makes 16 oversize chewy, buttery, decadent cookies


12 tablespoons organic butter, softened but still cool (i used salted butter and cut the salt in the original recipe in half)
1 1/2 cups dark brown sugar, packed
1 large egg
1 teaspoon pure vanilla extract
1 1/4 cups unbleached organic white flour
3/4 teaspoon baking powder
1/2 teaspoon baking soda
1/4 teaspoon salt
1 1/4 cup organic old-fashioned rolled oats
1 cup pecans, chopped (recipe says to toast, but not my personal preference)
1 cup dried tart cherries
4 ounces bittersweet chocolate (like Scharffen Berger), chopped into uneven chunks (about 3/4 cup)


  1. heat oven to 350F.
  2. line 2 large (18 by 12-inch) baking sheets with parchment paper.
  3. in a medium bowl, whisk flour, baking powder, baking soda and salt; set aside.
  4. in another medium bowl, combine the oats, pecans, cherries and chocolate chunks; set aside.
  5. in a stand mixer with a flat beater attachment, beat butter and sugar at medium speed until there are no sugar lumps.
  6. scrape down the sides of the bowl, then add the egg and vanilla.
  7. beat on medium-low speed until fully incorporated.
  8. with the mixer on low, add the flour mixture until just combined.
  9. with the mixer still running on low, gradually add the oat mixture until just incorporated.
  10. with a rubber spatula, give the dough one final stir to ensure there are no flour pockets and ingredients are evenly distributed.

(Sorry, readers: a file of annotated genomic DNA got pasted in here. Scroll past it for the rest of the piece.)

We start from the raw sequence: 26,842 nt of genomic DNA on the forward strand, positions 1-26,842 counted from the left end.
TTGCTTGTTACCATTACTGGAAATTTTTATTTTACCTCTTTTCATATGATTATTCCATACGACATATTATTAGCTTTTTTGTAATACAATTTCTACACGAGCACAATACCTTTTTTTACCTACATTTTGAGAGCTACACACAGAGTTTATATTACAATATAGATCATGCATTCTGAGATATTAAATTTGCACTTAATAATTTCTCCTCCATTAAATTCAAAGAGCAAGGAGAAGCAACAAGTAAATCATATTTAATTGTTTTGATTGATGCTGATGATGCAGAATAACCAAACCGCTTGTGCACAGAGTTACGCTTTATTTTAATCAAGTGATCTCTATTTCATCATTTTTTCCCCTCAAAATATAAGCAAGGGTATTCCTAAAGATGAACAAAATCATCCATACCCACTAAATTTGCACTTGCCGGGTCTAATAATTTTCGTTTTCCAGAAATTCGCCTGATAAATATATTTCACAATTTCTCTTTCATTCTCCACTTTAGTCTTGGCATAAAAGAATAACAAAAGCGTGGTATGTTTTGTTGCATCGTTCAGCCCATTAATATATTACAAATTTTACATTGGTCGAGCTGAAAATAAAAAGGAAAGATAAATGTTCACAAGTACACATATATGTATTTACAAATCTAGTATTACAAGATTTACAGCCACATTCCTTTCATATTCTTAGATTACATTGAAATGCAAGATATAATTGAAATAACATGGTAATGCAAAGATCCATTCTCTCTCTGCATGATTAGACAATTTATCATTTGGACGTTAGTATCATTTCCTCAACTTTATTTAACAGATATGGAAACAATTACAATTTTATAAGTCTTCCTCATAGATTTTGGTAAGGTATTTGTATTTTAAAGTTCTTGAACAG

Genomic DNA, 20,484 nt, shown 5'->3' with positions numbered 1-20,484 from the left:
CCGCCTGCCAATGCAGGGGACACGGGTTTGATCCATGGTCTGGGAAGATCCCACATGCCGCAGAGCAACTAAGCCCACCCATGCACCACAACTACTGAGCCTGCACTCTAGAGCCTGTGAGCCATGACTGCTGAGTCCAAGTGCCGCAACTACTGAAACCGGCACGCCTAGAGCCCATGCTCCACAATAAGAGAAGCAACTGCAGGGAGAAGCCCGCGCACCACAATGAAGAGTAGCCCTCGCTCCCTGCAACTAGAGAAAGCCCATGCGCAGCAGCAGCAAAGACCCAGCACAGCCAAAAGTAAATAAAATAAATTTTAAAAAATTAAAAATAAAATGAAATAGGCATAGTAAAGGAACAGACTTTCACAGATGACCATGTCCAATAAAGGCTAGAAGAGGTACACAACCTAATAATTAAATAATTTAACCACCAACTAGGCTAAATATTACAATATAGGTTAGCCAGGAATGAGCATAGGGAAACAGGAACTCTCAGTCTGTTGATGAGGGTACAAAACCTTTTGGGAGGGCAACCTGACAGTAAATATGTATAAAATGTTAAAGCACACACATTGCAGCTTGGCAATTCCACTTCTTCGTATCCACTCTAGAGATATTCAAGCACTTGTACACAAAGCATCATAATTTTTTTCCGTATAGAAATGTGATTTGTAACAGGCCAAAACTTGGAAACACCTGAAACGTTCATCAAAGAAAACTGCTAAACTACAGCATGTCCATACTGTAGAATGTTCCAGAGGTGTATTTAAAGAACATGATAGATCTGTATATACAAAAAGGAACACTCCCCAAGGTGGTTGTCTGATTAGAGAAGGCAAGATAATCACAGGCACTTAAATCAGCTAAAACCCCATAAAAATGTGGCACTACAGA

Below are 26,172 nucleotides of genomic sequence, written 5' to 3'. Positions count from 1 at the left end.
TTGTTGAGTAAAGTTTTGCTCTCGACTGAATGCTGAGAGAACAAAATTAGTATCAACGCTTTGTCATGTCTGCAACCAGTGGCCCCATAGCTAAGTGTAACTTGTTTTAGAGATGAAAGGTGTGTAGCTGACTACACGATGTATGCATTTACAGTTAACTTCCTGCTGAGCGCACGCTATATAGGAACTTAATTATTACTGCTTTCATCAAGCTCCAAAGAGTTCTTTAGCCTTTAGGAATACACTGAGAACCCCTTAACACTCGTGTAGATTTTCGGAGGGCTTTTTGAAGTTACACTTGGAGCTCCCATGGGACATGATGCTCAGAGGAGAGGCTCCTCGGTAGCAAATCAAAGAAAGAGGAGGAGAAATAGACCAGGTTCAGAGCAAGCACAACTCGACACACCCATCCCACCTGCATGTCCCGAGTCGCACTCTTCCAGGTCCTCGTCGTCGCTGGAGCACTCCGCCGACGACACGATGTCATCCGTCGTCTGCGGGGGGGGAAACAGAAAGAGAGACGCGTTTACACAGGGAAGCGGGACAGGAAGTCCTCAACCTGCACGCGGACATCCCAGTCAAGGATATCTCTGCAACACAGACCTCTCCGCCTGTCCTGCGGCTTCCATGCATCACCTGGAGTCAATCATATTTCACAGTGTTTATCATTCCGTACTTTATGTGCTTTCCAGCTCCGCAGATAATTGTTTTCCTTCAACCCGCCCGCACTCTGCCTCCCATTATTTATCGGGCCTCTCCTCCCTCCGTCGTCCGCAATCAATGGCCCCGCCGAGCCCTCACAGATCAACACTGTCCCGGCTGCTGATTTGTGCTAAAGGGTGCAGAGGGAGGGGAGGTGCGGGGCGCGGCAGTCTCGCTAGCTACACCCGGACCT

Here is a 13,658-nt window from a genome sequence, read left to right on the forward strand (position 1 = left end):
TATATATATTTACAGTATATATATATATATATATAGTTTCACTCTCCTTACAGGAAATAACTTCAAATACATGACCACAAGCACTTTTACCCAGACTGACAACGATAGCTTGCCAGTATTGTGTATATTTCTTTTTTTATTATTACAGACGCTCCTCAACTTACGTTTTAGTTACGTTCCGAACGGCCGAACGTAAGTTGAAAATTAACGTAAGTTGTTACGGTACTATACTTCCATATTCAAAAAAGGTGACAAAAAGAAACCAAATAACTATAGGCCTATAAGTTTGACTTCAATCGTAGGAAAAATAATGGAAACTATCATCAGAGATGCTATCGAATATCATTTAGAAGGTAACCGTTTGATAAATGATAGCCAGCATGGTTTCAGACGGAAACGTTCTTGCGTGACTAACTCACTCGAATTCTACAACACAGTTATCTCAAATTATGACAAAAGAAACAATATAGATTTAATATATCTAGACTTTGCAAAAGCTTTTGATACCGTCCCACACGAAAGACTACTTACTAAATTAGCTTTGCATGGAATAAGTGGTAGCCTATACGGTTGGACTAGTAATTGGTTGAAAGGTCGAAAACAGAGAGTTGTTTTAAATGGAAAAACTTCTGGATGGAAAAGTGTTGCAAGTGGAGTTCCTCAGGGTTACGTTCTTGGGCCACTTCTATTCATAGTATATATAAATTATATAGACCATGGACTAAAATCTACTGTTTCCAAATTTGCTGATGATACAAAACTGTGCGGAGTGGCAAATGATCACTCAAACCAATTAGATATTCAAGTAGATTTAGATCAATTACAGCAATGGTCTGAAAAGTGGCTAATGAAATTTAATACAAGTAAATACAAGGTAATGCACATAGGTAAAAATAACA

11. divide the dough evenly into 16 portions, each about 1/4 cup.
  12. roll the dough between your palms into balls about 2 inches in diameter.
  13. stagger 8 balls on each baking sheet, spacing them about 2 1/2 inches apart.
  14. using your hands, gently press each dough ball until it’s 1-inch thick.
  15. bake for 12 minutes (in my oven, 10 minutes), then rotate the baking sheet and continue to bake until the cookies are medium brown and the edges have begun to set, but the centers are still soft (the cookies will seem underdone and will appear raw, wet and shiny in cracks), about another 8 to 10 minutes (in my oven, another 5 minutes).
  16. cool cookies on baking sheets on a wire rack for 5 minutes.
  17. using a wide metal spatula, transfer cookies to wire rack, and cool to room temperature.

down with a giant glass of organic whole milk. glorious!

how sweet it is

27 February 2010


my friend Lourdes exudes a burning passion for baseball. she gives thanks for the end of football season because it means spring training looms on the horizon. when i was small, my dad took me and my sister to watch the Red Sox play at Fenway Park; i fell asleep during the game. that feeling of being lulled into a coma lives on. but lately i’ve been thinking about being thrown a curve ball. or two. when life doesn’t unfold exactly as i’d planned. or hoped.

at these times, i have to remember to embrace the sweet things. like a handsome bulldog raising his heavy head up for a little scratch behind the ears. a sunny day in February, unseasonally warm enough to jump on the tractor and mow the lawn for the first time in months. a crisp, clear night, where Cassiopeia dangles just above the backyard tree line, twinkling like a shiny mobile. a winter run of California strawberries so red, plump and fragrant that i’m inspired to to break out—and experiment with—a new shortcake recipe. which is exactly what i did.

an integration of two different shortcake recipes, the end result offers a deep chocolate flavor and feels light while retaining a dense texture. who could go awry when fusing strawberries, chocolate and whipped cream?